Sunday, November 09, 2008

The cathedral and the dome

kw: musings, cultural evolution

An image from last night's dream sticks with me: a cathedral in the distance, receding into mist, and a large geodesic dome in the foreground. This image is my feeble attempt to reproduce this juxtaposition.

The two structures exemplify the very different cultures of nostalgia and "modern X". Actually, the geodesic dome is getting a bit passé, and is little embraced by the X and Y generations. But consider for a minute the interweaving of technology and art embodied in a cathedral. The technology of the cathedral is a solution to the enclosing of the largest space possible, so as to uplift the spirit. The details of the many spires surrounding the large twin spires, the little spines and spikes on the spires' outlines, the carven details of every surface, and the overwhelming internal artwork, are not technology but art, to focus the attention of worshipers.

It is hard to understand today the extent to which worship formed the structure of people's lives in medieval Europe. In many of the "quieter" places, away from large cities, this is still true. Worship has two sides, as breathing has two aspects: inspiration and expiration, or expression. Handicrafts did not only produce useful tools and furniture, but added beauty. The art of everyday things was intended to aid the worship of any who viewed them, to inspire them.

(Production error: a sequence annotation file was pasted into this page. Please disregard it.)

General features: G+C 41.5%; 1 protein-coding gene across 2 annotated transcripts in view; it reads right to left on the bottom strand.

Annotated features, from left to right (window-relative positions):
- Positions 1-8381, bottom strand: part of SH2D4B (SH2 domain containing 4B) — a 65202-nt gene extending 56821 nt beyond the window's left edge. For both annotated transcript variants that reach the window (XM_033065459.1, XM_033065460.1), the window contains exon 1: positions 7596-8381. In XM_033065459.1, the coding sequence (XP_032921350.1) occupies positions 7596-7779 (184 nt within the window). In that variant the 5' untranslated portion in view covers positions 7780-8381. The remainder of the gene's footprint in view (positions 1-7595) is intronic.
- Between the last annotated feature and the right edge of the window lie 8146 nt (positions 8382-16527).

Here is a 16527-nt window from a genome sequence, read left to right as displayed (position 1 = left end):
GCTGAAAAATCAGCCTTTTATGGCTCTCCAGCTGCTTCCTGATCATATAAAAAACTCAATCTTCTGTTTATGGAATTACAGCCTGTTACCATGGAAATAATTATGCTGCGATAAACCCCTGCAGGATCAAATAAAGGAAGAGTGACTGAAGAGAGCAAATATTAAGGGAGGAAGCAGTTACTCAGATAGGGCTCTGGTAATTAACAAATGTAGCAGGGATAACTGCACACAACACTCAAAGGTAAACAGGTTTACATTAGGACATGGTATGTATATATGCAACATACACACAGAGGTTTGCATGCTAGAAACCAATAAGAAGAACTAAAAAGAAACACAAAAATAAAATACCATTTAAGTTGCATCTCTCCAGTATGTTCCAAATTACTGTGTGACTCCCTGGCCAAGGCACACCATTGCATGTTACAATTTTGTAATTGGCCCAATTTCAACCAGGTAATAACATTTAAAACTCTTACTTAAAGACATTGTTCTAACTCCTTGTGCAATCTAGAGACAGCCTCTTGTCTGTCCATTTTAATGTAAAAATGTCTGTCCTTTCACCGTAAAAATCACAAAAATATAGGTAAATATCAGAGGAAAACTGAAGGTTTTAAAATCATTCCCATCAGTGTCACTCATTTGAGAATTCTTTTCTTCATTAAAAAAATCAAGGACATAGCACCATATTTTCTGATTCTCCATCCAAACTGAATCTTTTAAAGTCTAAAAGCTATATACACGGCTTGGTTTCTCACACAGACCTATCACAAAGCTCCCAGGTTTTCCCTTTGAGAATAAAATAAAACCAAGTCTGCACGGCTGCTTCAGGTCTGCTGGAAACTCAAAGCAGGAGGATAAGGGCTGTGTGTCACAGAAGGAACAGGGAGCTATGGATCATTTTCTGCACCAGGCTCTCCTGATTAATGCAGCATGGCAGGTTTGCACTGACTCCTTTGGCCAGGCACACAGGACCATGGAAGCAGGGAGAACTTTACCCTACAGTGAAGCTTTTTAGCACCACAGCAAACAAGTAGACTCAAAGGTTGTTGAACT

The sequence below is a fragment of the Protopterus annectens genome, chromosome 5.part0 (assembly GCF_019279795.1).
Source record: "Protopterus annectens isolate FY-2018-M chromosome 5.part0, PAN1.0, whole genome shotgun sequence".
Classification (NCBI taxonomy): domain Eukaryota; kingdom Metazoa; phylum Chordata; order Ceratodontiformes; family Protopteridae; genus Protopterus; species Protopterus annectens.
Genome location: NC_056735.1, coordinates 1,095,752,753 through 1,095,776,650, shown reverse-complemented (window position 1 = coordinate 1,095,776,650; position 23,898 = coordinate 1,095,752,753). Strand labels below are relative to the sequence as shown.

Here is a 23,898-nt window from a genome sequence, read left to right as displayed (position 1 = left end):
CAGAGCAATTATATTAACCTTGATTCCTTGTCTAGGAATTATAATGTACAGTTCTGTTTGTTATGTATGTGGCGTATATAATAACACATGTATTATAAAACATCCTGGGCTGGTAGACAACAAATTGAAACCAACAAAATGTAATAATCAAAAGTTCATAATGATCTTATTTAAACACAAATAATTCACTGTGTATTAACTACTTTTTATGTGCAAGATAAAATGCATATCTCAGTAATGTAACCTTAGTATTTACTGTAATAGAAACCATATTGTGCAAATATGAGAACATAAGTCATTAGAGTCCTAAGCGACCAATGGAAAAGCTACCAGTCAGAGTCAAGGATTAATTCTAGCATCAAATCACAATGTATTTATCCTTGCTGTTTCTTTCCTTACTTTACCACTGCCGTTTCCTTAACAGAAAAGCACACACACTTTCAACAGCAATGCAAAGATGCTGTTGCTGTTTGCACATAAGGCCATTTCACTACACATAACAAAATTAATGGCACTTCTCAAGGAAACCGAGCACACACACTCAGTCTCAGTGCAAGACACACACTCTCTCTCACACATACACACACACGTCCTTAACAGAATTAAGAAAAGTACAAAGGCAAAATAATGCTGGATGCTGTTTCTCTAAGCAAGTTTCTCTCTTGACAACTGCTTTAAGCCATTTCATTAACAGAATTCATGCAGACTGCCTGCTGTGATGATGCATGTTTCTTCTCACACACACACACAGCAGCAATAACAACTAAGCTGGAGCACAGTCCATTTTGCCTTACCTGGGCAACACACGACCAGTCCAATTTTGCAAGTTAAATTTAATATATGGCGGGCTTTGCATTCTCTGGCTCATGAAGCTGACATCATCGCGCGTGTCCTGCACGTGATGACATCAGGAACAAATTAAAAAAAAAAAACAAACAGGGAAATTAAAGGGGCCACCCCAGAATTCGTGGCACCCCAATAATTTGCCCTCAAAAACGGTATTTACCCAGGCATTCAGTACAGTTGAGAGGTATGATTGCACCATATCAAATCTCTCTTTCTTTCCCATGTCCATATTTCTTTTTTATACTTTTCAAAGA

Today's technology of enclosing space follows the mantra of efficiency and "continuous improvement": faster, better, cheaper. If art is considered at all, it is added later, such as putting an abstract steel sculpture in the courtyard of an aseptic office building. Seldom is beauty built in to the design. If it is, it is an intended beauty of austerity, not the lush beauty of recursive detail we see in the carvings on a cathedral's spire.

Benoit Mandelbrot was onto something when he brought fractals to our attention. Not only do many natural things develop by recursion of common shapes, but whenever anyone takes time to decorate something, and yields the time to contemplate and add beauty to beauty, the result has a fractal quality. The winter tree at the right side of the image is a fractal construction of nature, that contains more detail than does the cathedral. I think if trees were more like children's simple "green blob on a stick", they would not resonate in our souls.

I see hopeful signs in the productions of younger architects, artists, and craftspeople. The austerity of the "modern" design of the 1920s to the 1960s is giving way to a more detailed, more contemplative style, or really, to a great many of them. In this image, copyright David Fisher, we see that people aren't satisfied with blocky architecture. These designs, intended for the "Palms" of Dubai, can change shape and get more detailed-looking. They are a step back toward the cathedral spires. In fact, consider the Petronas Towers in Malaysia: they look a lot like a twin-spire cathedral. (Go to Google Images and search "Petronas").

We may not see again a time in which the handle of a shovel would be carved with bas-relief roses, even though it could then be better gripped. But I think people need inspiration from the things in their daily lives and their surroundings. That is, we all benefit from an environment that is conducive to worship.

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